Case Study – How Will the Evolving Labeling Challenges Impact the Plant Protein Sector in the U.S.?

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Senior Research Associate

Alternative proteins have faced labeling challenges since their inception. The traditional meat industry has continued to ramp up its use of lobbyists to prevent alternative meat producers from infringing on its markets.

The most common tactic is to prevent the use of meat-related words to describe any nonanimal product. Most of these laws cite misleading claims and confusion from consumers. In LouisianaMississippiOklahomaMissouri, and Arkansas, laws have been passed in the name of preventing misleading labeling claims, which alternative meat producers are calling anti-market and anti-free speech. The Good Food Institute (GFI) and long-established plant-based meat producer, Turtle Island Foods (the owner of the “Tofurky” brand), have mounted legal challenges to these laws.

Use Case and Business Impact

Industry groups on both sides of the issue are arguing as to whether plant-based products using words traditionally associated with animal products such as “burger,” “sausage,” and “[chicken] nugget” are misleading to consumers. Plant-based food associations such as GFI and the Plant-Based Food Association argue that restricting the use of these words infringes upon plant-based food producers’ right to free speech. They believe that labels that do not deceive consumers should be able to use familiar language. Groups representing the meat industry, such as the National Cattlemen’s Beef Association, have introduced legislation that would require meat analogs to be labeled as “imitation.” It backed the introduction of the “Real Marketing Edible Artificials Truthfully Act of 2019’’ and a similar act in Texas that failed to advance through the legislature.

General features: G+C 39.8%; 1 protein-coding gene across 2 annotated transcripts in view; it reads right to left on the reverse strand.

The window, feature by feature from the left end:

These laws all face challenges in federal court, with most cases citing violations of the First Amendment. The U.S. FDA possesses the power to take action against producers that it believes use misleading labeling but has not done so in the case of plant-based meat. U.S. FDA has also not produced guidance on how plant-based foods should be labeled. “Labeling of Plant-Based Alternatives to Animal-Derived Foods; Draft Guidance for Industry” remains on the docket for food programs guidance. U.S. FDA expects to publish drafts of the guidance documents by December 2022, though the list is not binding.


As part of the Fiscal Year 2022 Agriculture, Rural Development, Food, and Drug Administration, and Related Agencies Appropriations Bill, Congress specifically requested that U.S. FDA clarify labeling requirements for plant-based foods. While the agency has so far declined to intervene on the use of the word “milk” for plant-based beverages if the source is specified (e.g., almond, soy, oat, etc.), it remains to be seen if the guidance on plant-based milk labeling projected to be published in June 2022 maintains the status quo. Until then, case law has largely remained on the side of plant-based producers that have witnessed success in scaling back legislation or overturning laws in several states. U.S. FDA’s clarity is sorely needed, but the powerful lobbying efforts of meat industry groups may result in unexpected guidance language. It is imperative to monitor court proceedings, closely follow labeling developments from U.S. FDA, and submit comments through the agency’s website because until official guidance on labeling is provided, state-level laws will continue to be passed and challenged, furthering confusion for suppliers and consumers alike.

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